Casa Bonita condominiums

Casa Bonita Condominiums

The U-shaped apartment building is a very standard 1920s Chicago development scheme, allowing a tall building with lots of rental units, while still providing each with plenty of natural light. The resulting courtyard can also become an amenity, providing a slice of nature to the residents.

These buildings are decorated in a wide variety of styles, but far and away the most elaborate one I’ve found to date is the Casa Bonita, on Ridge Avenue just north of Touhy.

Casa Bonita Condominiums

Designed in 1928 by Alexander Capraro and Morris Komar, it’s slathered in glazed white terra cotta ornament. Sculpted faces, spiral pilasters, brackets, medallions, and floral decoration are only part of the list.

Casa Bonita Condominiums

The building is well-maintained today, having been converted to condominiums. Plantings surround a small reflecting pool with a sculpture in the center.

Two trees near the open end of the courtyard ensure that it’s almost invisible from Ridge (and unfortunately make photographing the building as a whole impossible.)

Casa Bonita Condominiums

But those trees also provide a screen from the street; a grade change allows the courtyard to be sunken half a flight down from the street, further sheltering it from the busy traffic on Ridge. The entire building as it stands is a testimony to how wonderful controlled outdoor space can be, a literally shining example of the wonderful power of architecture.

Casa Bonita Condominiums

More detail photos may be seen at my Flickr space.


Something funky in Rogers Park

At first glance, it’s nothing special, just another dull 1960s apartment block, sandwiched between other buildings older and newer, larger and smaller.

Funky apartment building

But… what’s that stuff on it?

Funky apartment building

Glorious! A wall of cream brick, broken by a perfectly proportioned band of darker brown flecked with a grid of the cream brick, and with an assortment of inset abstract sculpture in concrete.

So… did somebody just have some sculpture laying around, or what?

Funky apartment building

Funky apartment building

While these creative little bits of abstract sculpture are no doubt the highlight the building, there’s also…

Funky apartment building

…one heck of an entryway, combining more of the checkerboard brick pattern from the front facade with concrete pattern blocks and a pair of demarcating brick piers. It’s a tiny celebration!

It’s at 1618 W. Sherwin Avenue, just off of Clark Street. It was built around 1962; the architect is N. S. Theodorou.

"The Shame of it All…"

Oh, the shame of it all!

I never saw what was here before; it was gone by mid-2005 when I first saw the sign. Whatever it was, it was nice enough to inspire this protest from the neighbors:

The shame of it all…

1830 West Lunt was an 1890s single family farmhouse SOLD and DEMOLISHED to be replaced with TWO houses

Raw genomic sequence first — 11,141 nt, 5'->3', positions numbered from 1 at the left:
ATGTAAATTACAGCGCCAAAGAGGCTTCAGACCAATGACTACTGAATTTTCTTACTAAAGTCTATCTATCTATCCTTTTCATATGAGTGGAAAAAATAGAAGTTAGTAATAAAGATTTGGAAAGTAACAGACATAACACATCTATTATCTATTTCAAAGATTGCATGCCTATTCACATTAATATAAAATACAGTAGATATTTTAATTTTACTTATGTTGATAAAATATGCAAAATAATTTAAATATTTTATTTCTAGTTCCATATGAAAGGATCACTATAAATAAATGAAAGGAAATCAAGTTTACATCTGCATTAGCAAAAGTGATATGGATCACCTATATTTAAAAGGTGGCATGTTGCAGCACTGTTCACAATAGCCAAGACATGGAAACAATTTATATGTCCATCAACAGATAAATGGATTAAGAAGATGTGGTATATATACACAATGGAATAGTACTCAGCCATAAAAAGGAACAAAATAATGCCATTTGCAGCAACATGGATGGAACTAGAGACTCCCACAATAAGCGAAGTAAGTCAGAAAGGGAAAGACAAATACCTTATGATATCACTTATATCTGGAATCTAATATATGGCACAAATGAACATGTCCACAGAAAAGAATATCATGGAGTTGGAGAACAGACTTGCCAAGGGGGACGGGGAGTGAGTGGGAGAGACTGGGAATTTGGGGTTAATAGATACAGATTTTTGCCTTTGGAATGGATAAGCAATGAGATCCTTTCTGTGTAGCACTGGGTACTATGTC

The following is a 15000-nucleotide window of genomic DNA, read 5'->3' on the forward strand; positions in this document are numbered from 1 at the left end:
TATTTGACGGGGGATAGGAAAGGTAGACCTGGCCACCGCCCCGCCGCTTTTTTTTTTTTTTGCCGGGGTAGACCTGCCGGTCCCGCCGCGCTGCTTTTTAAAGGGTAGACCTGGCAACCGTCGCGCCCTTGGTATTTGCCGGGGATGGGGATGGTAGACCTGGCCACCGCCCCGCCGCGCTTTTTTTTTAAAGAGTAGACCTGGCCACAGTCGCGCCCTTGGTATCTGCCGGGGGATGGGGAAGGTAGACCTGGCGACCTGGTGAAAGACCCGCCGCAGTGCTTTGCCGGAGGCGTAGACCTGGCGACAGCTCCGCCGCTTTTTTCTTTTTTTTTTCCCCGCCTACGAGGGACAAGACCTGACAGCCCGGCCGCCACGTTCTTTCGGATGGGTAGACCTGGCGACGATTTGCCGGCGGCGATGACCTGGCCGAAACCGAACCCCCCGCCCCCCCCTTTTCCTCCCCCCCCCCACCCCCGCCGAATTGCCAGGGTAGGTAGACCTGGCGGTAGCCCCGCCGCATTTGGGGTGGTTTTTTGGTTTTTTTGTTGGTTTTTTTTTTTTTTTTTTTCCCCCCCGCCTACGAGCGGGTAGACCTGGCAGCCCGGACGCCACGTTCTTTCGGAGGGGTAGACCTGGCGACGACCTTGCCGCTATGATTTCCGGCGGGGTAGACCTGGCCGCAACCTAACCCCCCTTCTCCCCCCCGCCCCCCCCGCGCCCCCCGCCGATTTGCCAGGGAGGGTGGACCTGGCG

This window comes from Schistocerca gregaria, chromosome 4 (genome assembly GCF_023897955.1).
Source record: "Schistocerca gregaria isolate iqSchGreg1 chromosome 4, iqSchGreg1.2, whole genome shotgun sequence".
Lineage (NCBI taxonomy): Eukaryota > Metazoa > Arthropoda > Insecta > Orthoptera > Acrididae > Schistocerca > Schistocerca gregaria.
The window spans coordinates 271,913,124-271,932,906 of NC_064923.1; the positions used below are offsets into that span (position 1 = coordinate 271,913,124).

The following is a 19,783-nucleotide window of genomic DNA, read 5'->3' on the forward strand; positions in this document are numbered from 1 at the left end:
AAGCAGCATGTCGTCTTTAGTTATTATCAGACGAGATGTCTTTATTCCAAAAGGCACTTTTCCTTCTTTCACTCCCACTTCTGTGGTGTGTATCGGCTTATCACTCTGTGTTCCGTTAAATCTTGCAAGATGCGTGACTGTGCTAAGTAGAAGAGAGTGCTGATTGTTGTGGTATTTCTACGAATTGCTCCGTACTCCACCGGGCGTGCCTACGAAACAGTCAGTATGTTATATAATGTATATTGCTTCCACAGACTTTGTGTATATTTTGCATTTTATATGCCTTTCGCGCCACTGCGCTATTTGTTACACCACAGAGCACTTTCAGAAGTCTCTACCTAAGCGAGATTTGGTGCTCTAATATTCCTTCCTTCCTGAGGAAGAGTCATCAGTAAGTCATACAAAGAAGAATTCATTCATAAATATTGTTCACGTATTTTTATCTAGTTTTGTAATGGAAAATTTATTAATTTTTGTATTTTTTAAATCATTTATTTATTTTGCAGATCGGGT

“May those who love us, love us
And those that don’t love us, may God turn their hearts.
If he doesn’t turn their hearts, may he turn their ankles,
so we will know them by their limping.” — an old Irish saying

Pleaes let us know if you see any developers, realtors, solicitors, or profiteers limping about.

Contact Alderman Joe Moore at the 49th Ward Office…with your opinions about zoning that allows this type of development to continue.

Neighbors for Responsible Zoning (“The Zoners”)

Oh, the shame of it all!

The new houses aren’t much to write home about, at least from the outside. They’ve got stagefront brick facades, with vinyl siding behind (because no one can see the side of the house. It’s invisible, don’tchaknow.) Why brick? I don’t know!! None of the houses around them have brick. I guess brick automatically equates to “quality”, and who can argue with quality?

They’re not out of scale with the neighborhood or anything; in fact they’re a bit too small to stand comfortably alongside the three-story older houses that surround them.

What makes the whole thing even more darkly hilarious is that the two new houses have sat empty for over two years now. One isn’t even finished — it only recently got its front porch, which still hasn’t been painted. One of the houses finally sold a month or two back, and the builder’s sign now reads “Only one left!” Yeah, better hurry there, folks.

The larger issue, of course, is how one should handle the eternal flux of city neighborhoods. This particular block is immensely valuable, because it’s right next to a Metra stop. 20 minute access to downtown? That’s an irresistible pull for developers. It’s amazing this hasn’t happened to the rest of the block.

Cities are always changing. Sometimes it happens slowly, in small bits and pieces like this. I don’t always like the results, but I have my doubts about the alternatives. Can you really constrain a city, tell it where to grow and where not to? Should the city remain physically stagnant? Where should growth be allowed? At what point does a building have enough architectural and historical merit to be worth curbing that growth?

All are questions with no fixed answer, but as I see endless protests and complaints about the supposed scourge of condominiums (people with money are moving into the city?! OH NOEZ!!), I find myself wondering just what people do want to happen in their city. Should it remain the same forever?